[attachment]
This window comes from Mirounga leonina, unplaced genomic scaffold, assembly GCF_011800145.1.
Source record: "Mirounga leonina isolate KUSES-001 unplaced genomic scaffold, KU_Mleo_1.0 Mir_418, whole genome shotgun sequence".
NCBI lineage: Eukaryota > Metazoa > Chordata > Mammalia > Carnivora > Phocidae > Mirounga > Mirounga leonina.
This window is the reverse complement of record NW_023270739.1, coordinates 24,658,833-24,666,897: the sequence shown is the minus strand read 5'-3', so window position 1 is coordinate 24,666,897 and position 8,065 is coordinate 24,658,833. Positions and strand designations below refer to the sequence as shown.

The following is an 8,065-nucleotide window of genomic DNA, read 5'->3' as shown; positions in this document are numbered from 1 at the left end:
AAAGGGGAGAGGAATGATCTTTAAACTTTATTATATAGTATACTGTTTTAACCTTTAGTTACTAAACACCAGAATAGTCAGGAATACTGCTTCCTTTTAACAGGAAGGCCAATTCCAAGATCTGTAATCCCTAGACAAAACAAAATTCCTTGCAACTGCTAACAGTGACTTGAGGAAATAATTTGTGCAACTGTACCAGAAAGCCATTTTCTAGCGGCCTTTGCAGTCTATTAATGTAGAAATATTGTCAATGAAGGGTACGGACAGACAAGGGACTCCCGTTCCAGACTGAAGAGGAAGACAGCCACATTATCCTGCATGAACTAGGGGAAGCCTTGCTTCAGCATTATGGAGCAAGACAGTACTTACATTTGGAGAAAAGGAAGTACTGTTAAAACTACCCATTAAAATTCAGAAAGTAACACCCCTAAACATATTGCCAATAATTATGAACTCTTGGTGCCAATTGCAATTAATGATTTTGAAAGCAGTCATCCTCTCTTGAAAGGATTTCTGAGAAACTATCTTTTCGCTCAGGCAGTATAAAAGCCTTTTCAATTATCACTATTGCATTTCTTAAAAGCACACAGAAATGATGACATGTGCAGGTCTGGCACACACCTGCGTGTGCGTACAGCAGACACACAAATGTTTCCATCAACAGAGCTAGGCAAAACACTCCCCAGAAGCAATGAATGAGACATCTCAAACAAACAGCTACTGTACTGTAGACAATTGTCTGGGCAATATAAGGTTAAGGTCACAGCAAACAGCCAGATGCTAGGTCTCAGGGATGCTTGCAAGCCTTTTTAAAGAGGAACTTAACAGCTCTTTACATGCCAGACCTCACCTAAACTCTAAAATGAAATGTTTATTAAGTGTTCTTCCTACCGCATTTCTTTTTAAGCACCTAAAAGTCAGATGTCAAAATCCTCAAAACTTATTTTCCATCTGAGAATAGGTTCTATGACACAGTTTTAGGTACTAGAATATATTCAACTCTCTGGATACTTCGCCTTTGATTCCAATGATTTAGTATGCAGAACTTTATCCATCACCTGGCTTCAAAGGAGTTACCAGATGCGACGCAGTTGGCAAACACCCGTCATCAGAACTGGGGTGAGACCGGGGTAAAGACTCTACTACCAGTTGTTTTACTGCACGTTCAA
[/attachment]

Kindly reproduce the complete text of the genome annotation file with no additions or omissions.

This window comes from Mirounga leonina, unplaced genomic scaffold, assembly GCF_011800145.1.
Source record: "Mirounga leonina isolate KUSES-001 unplaced genomic scaffold, KU_Mleo_1.0 Mir_418, whole genome shotgun sequence".
NCBI lineage: Eukaryota > Metazoa > Chordata > Mammalia > Carnivora > Phocidae > Mirounga > Mirounga leonina.
This window is the reverse complement of record NW_023270739.1, coordinates 24,658,833-24,666,897: the sequence shown is the minus strand read 5'-3', so window position 1 is coordinate 24,666,897 and position 8,065 is coordinate 24,658,833. Positions and strand designations below refer to the sequence as shown.

The following is an 8,065-nucleotide window of genomic DNA, read 5'->3' as shown; positions in this document are numbered from 1 at the left end:
AAAGGGGAGAGGAATGATCTTTAAACTTTATTATATAGTATACTGTTTTAACCTTTAGTTACTAAACACCAGAATAGTCAGGAATACTGCTTCCTTTTAACAGGAAGGCCAATTCCAAGATCTGTAATCCCTAGACAAAACAAAATTCCTTGCAACTGCTAACAGTGACTTGAGGAAATAATTTGTGCAACTGTACCAGAAAGCCATTTTCTAGCGGCCTTTGCAGTCTATTAATGTAGAAATATTGTCAATGAAGGGTACGGACAGACAAGGGACTCCCGTTCCAGACTGAAGAGGAAGACAGCCACATTATCCTGCATGAACTAGGGGAAGCCTTGCTTCAGCATTATGGAGCAAGACAGTACTTACATTTGGAGAAAAGGAAGTACTGTTAAAACTACCCATTAAAATTCAGAAAGTAACACCCCTAAACATATTGCCAATAATTATGAACTCTTGGTGCCAATTGCAATTAATGATTTTGAAAGCAGTCATCCTCTCTTGAAAGGATTTCTGAGAAACTATCTTTTCGCTCAGGCAGTATAAAAGCCTTTTCAATTATCACTATTGCATTTCTTAAAAGCACACAGAAATGATGACATGTGCAGGTCTGGCACACACCTGCGTGTGCGTACAGCAGACACACAAATGTTTCCATCAACAGAGCTAGGCAAAACACTCCCCAGAAGCAATGAATGAGACATCTCAAACAAACAGCTACTGTACTGTAGACAATTGTCTGGGCAATATAAGGTTAAGGTCACAGCAAACAGCCAGATGCTAGGTCTCAGGGATGCTTGCAAGCCTTTTTAAAGAGGAACTTAACAGCTCTTTACATGCCAGACCTCACCTAAACTCTAAAATGAAATGTTTATTAAGTGTTCTTCCTACCGCATTTCTTTTTAAGCACCTAAAAGTCAGATGTCAAAATCCTCAAAACTTATTTTCCATCTGAGAATAGGTTCTATGACACAGTTTTAGGTACTAGAATATATTCAACTCTCTGGATACTTCGCCTTTGATTCCAATGATTTAGTATGCAGAACTTTATCCATCACCTGGCTTCAAAGGAGTTACCAGATGCGACGCAGTTGGCAAACACCCGTCATCAGAACTGGGGTGAGACCGGGGTAAAGACTCTACTACCAGTTGTTTTACTGCACGTTCAA